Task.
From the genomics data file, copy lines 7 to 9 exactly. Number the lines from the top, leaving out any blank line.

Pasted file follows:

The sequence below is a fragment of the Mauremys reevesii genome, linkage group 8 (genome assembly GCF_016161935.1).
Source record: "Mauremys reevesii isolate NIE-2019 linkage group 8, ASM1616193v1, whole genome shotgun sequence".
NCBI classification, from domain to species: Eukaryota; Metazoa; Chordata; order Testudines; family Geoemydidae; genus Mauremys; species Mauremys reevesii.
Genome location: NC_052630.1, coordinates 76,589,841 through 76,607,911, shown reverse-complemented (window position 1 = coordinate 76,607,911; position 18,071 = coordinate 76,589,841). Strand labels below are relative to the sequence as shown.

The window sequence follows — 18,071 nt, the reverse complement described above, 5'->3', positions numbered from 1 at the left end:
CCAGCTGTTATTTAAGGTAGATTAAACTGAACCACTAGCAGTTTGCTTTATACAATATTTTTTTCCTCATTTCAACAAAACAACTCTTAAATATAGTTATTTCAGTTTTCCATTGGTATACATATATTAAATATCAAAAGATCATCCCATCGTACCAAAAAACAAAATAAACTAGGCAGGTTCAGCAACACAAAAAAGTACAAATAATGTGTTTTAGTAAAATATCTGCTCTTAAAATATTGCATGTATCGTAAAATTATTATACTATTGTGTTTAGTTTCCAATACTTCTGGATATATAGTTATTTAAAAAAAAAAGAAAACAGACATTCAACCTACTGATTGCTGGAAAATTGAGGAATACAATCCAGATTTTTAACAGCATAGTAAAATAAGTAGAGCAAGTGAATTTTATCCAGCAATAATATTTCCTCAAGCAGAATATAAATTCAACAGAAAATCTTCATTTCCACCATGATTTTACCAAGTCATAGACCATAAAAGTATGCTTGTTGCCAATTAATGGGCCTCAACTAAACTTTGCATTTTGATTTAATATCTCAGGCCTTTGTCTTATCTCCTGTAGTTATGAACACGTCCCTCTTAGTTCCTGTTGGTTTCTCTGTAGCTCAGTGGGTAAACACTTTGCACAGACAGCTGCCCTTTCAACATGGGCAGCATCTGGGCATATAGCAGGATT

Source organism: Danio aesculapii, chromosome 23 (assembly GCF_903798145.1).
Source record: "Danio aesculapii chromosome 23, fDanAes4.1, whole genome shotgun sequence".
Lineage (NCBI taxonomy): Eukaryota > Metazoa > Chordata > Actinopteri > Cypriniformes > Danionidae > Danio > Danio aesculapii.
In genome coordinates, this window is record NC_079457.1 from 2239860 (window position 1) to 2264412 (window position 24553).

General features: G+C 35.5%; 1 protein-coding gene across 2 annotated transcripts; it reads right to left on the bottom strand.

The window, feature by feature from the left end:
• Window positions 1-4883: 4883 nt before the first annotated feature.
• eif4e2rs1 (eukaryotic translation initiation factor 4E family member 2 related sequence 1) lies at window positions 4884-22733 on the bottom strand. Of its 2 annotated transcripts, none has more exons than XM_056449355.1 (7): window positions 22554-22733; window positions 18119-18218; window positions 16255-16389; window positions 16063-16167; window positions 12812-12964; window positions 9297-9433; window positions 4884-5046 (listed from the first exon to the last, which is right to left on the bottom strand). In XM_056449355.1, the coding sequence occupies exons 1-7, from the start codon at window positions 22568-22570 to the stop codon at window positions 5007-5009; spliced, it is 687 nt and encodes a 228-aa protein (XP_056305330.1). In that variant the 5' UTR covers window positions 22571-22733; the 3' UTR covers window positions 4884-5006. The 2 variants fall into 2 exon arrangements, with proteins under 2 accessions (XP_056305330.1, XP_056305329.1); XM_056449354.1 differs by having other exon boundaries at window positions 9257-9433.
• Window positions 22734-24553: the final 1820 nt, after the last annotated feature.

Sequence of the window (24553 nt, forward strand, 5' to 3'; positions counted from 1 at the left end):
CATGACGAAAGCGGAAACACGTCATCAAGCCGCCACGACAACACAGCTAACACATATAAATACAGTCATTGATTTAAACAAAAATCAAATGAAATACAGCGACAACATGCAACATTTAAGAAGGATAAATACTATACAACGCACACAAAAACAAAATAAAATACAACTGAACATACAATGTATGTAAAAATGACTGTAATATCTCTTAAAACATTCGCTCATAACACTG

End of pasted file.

Source organism: Danio aesculapii, chromosome 23 (assembly GCF_903798145.1).
Source record: "Danio aesculapii chromosome 23, fDanAes4.1, whole genome shotgun sequence".
Lineage (NCBI taxonomy): Eukaryota > Metazoa > Chordata > Actinopteri > Cypriniformes > Danionidae > Danio > Danio aesculapii.